13. Edit yourself. Dr. John Gottman is a researcher, author and Ph.D. psychologist known for his work on relationship stability. He’s best known for his book, “The Seven Principles of Making Marriage Work”. Dr. Gottman explains that couples who avoid saying every critical thought that pops into their head when discussing touchy topics are consistently the happiest.
14. Be supportive. There are many ways to be supportive of your partner, including the following:
- Give emotional support: listen to them when they’re upset and need to talk.
- Give compliments and praise.
- Give them information that they might need.
- Give them a hand when they need it. For example, doing their house chores when they have to put in extra hours at work.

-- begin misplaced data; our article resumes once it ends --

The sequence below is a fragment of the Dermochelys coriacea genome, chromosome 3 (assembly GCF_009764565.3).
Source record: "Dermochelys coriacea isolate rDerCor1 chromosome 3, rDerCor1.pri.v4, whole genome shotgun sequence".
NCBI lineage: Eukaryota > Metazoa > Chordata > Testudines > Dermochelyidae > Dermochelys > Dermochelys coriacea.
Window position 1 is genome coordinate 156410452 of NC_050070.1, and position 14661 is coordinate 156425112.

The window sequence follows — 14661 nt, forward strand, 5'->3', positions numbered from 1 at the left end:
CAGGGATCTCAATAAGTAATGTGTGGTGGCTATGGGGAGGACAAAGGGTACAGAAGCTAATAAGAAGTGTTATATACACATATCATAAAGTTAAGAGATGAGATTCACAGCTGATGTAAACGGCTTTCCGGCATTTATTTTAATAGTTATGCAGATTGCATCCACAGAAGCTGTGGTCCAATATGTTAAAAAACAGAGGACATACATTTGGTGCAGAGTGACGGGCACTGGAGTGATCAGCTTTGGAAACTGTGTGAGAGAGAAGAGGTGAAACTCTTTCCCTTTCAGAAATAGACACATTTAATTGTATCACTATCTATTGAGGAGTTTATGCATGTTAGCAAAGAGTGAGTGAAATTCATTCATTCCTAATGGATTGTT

15. Allow yourself to be vulnerable. Brené Brown, author of “Daring Greatly: How the Courage to Be Vulnerable Transforms the Way We Live, Love, Parent, and Lead”, explains that vulnerability holds the key to emotional intimacy. She adds that vulnerability is about being honest with how we feel, about our fears, about what we need, and asking for what we need. It’s allowing ourselves to be truly seen by our partner, warts and all.
16. Say “I love you” with your actions. Perform little acts of kindness for your partner that let them know you love them. Some ideas include the following:
- Warm her car on a cold morning.
- Bring home take-out from his favorite Chinese restaurant.
- Get up fifteen minutes before she does so that breakfast is ready when she walks into the kitchen.
- When you’re out shopping get him a little surprise gift.
17. Fight fair. It’s not disagreements that destroy relationships, but how you deal with them. Dr. Phil—of Oprah fame—says the following about fighting fair: